Not the answer to life, the universe, or anything else.
It isn’t terrible, but it’s very nearly the weakest of the season to date for me. The concept is as close to a real-time episode of Doctor Who as we’re likely to see (hey, ’42’ is like ’24’ in mirror image) but the overall effect is not so much intense as gratingly one-note. All the early scenes feel heightened, overly-shouty and populated by ciphers rather than real characters. By the time we learn enough about the characters to understand them, it’s very nearly too late to care. Even the Captain’s allegedly poignant final moment just doesn’t evoke any emotion in me. Add to that a setting that feels like a retread of last year’s ‘Satan Pit’ two-parter and there’s not a great deal here to enjoy: call it the Chibnall-factor, but by mid-way through my attention was actively wandering.
It doesn’t help that large chunks of the episode appear to make very little sense. Why have your auxilliary controls in a room protected by 29 password protected locks–if there’s an emergency won’t you need it in a hurry? Why put the controls to recall your escape pod on the *outside* of the ship–what the hell use is that? How does your stasis pod lower the temperature to -200 degrees C without having a door? If the Sun is sentient then that still doesn’t explain why it cares so much about getting its hydrogen back–isn’t it using vast quantities for nuclear fusion and blasting billions of tons of itself into space? If your cyclops-o-vision is hot enough to blast humans into a carbon shadow, how come your helmet is okay? Come to that, how come it doesn’t just burn a narrow band of the person you’re staring at? In fact, how come it doesn’t burn the wall? And why not burn people through the glass window of the airlock instead of doing complicated things with the controls?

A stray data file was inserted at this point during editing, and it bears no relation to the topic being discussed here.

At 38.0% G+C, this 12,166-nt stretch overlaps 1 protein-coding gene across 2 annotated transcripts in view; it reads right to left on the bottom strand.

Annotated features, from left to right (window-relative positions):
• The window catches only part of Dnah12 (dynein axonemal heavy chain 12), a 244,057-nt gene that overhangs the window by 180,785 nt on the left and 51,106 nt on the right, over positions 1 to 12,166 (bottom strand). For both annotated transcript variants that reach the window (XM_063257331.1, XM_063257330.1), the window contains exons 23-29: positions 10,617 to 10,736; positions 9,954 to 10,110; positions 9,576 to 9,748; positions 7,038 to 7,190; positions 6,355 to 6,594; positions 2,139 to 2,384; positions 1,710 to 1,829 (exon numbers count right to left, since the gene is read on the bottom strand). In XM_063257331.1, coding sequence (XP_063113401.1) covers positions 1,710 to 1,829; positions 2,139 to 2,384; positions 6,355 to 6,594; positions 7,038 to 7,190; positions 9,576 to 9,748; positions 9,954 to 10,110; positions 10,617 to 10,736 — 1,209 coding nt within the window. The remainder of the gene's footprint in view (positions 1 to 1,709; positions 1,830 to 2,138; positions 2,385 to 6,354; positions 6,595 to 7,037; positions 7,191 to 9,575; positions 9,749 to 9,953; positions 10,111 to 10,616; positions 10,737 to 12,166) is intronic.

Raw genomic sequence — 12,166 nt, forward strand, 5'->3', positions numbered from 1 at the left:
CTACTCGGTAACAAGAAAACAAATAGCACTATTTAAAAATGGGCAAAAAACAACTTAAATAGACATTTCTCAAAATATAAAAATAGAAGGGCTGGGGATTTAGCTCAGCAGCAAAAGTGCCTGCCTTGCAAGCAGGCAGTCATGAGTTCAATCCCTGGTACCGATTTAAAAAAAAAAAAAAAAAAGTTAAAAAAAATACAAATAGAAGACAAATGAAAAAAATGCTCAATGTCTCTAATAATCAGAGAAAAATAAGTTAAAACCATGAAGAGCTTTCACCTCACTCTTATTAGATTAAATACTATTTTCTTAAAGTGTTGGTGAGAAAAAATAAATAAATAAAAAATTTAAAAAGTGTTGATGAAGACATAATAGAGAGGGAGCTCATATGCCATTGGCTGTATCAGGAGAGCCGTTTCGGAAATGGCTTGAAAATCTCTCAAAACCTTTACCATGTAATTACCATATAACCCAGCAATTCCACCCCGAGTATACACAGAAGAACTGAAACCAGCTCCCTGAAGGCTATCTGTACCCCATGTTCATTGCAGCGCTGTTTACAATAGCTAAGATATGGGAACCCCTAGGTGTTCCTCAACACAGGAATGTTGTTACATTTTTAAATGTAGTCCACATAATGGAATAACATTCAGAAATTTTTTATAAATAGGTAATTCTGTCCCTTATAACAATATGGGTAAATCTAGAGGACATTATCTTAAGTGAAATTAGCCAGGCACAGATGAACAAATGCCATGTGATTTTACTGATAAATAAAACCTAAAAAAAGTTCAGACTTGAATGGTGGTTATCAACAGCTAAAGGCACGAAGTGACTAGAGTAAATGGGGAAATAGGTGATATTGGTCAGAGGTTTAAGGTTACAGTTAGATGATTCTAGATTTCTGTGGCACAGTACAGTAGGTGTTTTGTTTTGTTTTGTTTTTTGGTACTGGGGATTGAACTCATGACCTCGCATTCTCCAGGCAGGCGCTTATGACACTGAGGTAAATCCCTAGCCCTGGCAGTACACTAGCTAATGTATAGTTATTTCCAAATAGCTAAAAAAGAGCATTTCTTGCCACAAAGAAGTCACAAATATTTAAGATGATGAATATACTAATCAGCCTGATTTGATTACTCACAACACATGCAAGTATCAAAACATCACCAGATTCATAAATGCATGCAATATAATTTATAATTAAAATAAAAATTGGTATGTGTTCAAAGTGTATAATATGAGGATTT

Some of the Martha material is good, particularly her scenes in the escape pod and the final scene in the Tardis. I also very much like the scene of the Doctor and Martha shouting to each other separated by a vacuum, because I’m just a sucker for melodramatic partings, I guess. For the rest of the episode Tennant feels a bit too relentlessly manic, and there isn’t much to distinguish this from countless other “Doctor takes charge” episodes. His possession and fear are more interesting, but they don’t do enough with it.
So ultimately it’s a fairly “meh” episode. The ticking clock premise is a neat idea but the execution feels overly-familiar, superficial and under-developed. Next week looks a lot more promising.